The development of artificial intelligence provides a difficult situation for policy-makers moving into the future. Moore’s law of computing power and the exponential improvement of technology have led to states of tension across the globe as job security falls away with new disruptive technologies. Factors contributing to this situation can often be traced back to one critical term; productivity.
Viktor Shvets, Global Equity Strategist at Macquarie Group, discusses a concept he calls the ‘declining return on humans’. This refers to the inferior capacity of humans to achieve productivity growth compared to machines, therefore restricting of high wages and jobs for humans. A case for this automation is Walmart’s sales revenue per employee, which is USD $220,000 compared to Amazon’s sales revenue per employee, which is over USD $1million. Shvets goes on to describe that around the world, this shift towards automation, has created an overcapacity to produce products. The dynamics of worker’s relationship with machines in the economy will continue to change, but there is one machine category in particular that the world is collectively bracing for, yet does not know when exactly it will fully arrive.
Enter artificial intelligence. Machine intelligence, which is essentially an optimisation system, is still in its infancy, but has almost unlimited potential. Artificial intelligence uses algorithms that learn from raw perceptual data in a process loosely comparable to that of a human infant. These systems are able to learn in more than one domain and are not limited to the same mass of biological tissue that humans are. This means that instead of the space that humans have to store a brain, these optimisation systems can be enormous and stored in warehouses. This sets machine intelligence and productivity on a path far beyond that of merely reaching the same level as humans.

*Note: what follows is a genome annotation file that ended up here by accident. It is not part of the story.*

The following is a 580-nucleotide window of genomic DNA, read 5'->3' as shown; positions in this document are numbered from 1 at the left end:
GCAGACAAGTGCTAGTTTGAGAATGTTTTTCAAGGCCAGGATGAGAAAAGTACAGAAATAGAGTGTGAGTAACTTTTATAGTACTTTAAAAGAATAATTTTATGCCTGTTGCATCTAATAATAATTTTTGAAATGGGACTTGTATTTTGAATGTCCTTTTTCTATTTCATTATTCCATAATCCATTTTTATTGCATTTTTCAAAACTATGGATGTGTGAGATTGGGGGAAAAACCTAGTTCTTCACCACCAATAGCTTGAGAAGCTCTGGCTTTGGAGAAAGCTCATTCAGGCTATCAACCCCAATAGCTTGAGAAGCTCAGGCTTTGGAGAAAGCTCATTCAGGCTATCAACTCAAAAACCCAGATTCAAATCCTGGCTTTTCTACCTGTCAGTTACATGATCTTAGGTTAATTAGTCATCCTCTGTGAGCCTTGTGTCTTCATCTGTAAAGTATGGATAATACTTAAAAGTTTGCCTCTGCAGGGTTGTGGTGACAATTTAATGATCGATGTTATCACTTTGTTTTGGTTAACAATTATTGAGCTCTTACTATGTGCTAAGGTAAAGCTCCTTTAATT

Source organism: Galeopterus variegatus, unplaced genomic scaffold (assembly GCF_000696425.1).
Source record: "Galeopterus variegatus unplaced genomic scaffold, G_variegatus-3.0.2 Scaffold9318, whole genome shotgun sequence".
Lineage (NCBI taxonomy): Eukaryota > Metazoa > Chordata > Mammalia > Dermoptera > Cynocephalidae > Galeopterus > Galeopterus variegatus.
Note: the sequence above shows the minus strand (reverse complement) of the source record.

Research by Accenture estimates that integration of artificial intelligence could almost double economic growth rates in 12 countries by 2035. Technologist and philosopher Nick Bostrom also believes that machine super intelligence is the last invention the human race will ever need. The point in time at which total superiority to humans is achieved is the big question, but nobody can predict an exact date. Research from McKinsey and Company has anticipated that the shift in the activities in the labor force will be similar to the long-term shift away from agriculture in the United States, which was accompanied by the creation of new types of work not foreseen at the time. McKinsey and Co analysed 2,000 work activities across 800 occupations and believe that 5% of occupations can be automated entirely and about 60% of all occupations have at least 30% of involved activities that could be automated. The research also assumed that more occupations will simply change rather than be automated away. Job safety will most likely be found in areas where artificial intelligence and machines can augment human performance.
For jobs to be created, productivity is essential. Productivity is best created through the efficient combination of labour and capital that can generate significantly greater outputs than inputs. Artificial intelligence will only enhance this process and provide job opportunities as a by-product if it is not impeded by regulatory costs. Bill Gates has suggested that robots replacing humans should pay taxes. Consumers and businesses would be the groups paying that tax which would raise the price of goods and services in any industry attempting to innovate, stagnating productivity and hurting job prospects. The United States is the only country in the world to have produced a host of dominant tech giants. Why is this the case?. It is partly due to the fact that the country’s government introduced the Telecommunications Act in 1996. The goal of this law was to “let anyone enter any communications business - to let any communications business compete in any market against any other.” In creating this highly competitive market environment, the world has witnessed an epic period of innovation in the United States based around the internet and information services.
Governments must deal with the inevitable job displacement that machine intelligence will inevitably cause by supporting the innovation and provision environments in which technological innovation can be naturally incentivised through the existence of a competitive and profitable environment. The United Kingdom has the opportunity, especially with Brexit, to create attractive environments for innovation. If this doesn’t happen, the United Kingdom also runs the risk of losing its innovators to countries like the United States. With a skilled workforce, world class research organisations, and significant history of technological achievements the United Kingdom is well equipped. There is nothing stopping the business talent of the United Kingdom from building fantastic new businesses, except regulation. The United States is a fantastic case study for the internet, but why should the UK not go a few steps further? Artificial intelligence, driverless cars and drones are only a few areas in which, with the right regulatory environment, the United Kingdom could succeed in producing brilliant new businesses and jobs.
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